Learning how to breathe deeply is key to reducing anxiety and maintaining an even keel. Many people with anxiety/stress/worry breathe in their chest area, which can exacerbate anxiety and even bring on a panic attack. A good way to measure if one is taking a nice, deep abdominal breath is to rest one of your hands under your rib cage. Then as one inhales, your hand will raise up if you are taking a deep abdominal breath. Here are some steps to Cate’s method of deep breathing, which is a combination of different tried and true techniques:
- Always both inhale and exhale through one’s nose. There is a nose-brain connection that increases the relaxation response.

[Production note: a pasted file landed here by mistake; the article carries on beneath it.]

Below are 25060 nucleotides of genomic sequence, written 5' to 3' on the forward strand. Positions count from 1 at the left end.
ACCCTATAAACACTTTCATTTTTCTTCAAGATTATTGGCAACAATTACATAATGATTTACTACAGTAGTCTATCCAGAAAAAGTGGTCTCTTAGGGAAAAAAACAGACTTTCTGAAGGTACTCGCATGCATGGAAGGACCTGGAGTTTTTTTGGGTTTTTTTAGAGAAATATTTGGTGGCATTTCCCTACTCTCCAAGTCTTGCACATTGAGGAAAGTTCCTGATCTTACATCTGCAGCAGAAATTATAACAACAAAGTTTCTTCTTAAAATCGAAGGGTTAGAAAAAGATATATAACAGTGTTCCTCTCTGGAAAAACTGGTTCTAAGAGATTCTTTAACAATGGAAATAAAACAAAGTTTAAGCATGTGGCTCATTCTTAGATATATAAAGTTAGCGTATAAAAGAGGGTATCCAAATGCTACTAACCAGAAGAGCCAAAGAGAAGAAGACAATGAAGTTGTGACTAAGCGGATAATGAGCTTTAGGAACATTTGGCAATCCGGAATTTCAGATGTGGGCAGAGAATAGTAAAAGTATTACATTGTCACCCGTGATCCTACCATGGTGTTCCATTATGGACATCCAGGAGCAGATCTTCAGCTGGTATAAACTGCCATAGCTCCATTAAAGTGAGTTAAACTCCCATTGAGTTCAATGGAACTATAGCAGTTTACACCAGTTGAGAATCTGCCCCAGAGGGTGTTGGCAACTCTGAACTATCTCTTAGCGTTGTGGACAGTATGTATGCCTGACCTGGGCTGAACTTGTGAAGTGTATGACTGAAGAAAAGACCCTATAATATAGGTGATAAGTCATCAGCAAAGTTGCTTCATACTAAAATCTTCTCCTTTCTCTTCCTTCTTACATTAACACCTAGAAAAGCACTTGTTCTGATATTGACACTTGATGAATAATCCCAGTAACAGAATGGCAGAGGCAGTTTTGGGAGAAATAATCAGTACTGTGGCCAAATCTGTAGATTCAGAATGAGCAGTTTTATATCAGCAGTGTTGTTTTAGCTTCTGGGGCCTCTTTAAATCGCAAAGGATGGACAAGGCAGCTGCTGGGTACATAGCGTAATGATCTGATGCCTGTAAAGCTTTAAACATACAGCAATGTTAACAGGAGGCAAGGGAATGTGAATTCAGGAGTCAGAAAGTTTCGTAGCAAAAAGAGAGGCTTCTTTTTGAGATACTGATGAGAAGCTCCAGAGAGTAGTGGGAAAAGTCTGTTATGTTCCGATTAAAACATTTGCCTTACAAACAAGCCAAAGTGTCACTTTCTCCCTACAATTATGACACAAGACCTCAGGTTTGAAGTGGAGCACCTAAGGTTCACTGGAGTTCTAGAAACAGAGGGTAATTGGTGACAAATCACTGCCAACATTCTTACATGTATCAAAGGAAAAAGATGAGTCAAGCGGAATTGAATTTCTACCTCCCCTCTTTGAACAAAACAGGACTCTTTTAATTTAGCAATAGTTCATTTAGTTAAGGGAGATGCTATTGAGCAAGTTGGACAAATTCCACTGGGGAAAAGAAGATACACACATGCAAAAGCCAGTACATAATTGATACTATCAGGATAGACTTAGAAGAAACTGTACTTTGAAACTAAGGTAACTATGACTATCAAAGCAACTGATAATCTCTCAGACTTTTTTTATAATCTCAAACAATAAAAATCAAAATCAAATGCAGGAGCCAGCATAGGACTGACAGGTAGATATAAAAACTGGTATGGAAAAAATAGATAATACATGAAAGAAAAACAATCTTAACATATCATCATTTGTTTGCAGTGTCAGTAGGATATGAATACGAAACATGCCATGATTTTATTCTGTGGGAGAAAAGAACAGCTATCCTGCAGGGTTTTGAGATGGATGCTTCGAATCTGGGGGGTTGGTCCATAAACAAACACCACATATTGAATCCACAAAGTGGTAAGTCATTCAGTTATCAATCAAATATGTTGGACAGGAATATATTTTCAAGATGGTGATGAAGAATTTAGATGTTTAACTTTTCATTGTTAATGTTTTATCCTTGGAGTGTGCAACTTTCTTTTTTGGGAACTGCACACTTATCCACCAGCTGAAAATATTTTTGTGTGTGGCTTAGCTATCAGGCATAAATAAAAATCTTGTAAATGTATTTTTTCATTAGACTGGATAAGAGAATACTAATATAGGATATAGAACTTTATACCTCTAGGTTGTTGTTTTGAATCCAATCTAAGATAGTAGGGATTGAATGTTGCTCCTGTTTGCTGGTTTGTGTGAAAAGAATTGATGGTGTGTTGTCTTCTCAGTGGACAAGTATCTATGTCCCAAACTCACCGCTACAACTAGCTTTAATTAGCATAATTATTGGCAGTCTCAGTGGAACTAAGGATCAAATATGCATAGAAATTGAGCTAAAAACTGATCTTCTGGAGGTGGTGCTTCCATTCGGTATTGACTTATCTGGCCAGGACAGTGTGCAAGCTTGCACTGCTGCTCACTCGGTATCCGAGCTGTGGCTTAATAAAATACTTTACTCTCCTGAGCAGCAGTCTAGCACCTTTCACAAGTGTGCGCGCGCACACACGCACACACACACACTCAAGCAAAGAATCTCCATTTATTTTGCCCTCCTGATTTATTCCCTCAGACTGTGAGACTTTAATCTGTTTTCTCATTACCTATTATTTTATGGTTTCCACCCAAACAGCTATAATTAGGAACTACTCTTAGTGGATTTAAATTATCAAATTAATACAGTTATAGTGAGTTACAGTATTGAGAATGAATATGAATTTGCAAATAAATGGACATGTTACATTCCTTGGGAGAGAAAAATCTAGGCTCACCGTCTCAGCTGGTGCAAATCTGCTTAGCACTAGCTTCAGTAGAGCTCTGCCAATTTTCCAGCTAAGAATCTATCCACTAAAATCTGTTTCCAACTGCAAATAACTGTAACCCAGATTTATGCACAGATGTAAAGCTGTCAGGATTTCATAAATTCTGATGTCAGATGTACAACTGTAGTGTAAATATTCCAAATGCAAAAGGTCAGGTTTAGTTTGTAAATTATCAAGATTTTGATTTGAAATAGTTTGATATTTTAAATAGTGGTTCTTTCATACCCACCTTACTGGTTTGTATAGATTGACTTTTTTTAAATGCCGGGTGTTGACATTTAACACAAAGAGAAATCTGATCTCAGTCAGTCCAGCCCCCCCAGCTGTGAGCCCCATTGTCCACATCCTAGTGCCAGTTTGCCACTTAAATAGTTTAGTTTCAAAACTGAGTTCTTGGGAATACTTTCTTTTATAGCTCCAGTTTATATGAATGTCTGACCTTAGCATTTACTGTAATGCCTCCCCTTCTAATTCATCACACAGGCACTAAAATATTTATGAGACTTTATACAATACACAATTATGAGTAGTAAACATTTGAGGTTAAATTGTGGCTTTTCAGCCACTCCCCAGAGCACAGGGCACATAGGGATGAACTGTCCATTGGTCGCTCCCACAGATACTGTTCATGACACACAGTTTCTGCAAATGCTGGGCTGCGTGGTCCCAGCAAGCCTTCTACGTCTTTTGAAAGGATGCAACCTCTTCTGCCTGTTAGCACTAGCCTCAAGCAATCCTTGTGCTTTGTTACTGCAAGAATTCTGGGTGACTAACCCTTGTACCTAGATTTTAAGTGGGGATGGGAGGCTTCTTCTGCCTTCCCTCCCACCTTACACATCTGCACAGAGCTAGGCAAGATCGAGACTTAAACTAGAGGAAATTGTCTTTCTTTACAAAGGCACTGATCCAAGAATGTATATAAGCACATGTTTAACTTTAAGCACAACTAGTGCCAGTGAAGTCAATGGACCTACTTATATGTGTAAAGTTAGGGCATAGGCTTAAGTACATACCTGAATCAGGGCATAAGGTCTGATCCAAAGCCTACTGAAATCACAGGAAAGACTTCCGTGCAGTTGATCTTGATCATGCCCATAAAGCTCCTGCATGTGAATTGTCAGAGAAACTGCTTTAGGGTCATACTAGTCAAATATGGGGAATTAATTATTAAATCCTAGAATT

- The exhale breath should be twice as slow as the inhale breath. This is key to a good relaxation response. As this way of breathing does not come naturally when one first starts this technique, sometimes it can be helpful to count, eg. a count of 3 inhale breaths to a count of 6 exhale breaths. If one is a particularly deep breather, you should try 2 inhale breaths to 4 exhale breaths. You don’t want to feel out-of-breath, just relaxed.
- When first starting to learn this technique, it is best to practice 8 rounds of the inhale/exhale breathing. Once you are more practiced, sometimes a round of 5 will be good enough.
- I encourage my clients who tend to be “worry warts” to practice this technique 3 times daily, prior to what are higher stress times of the day for them. Very often you will notice that your higher stress times of the day are “transition times,” eg. waking up, going to work/school, when family members come home, when you leave work, bedtime.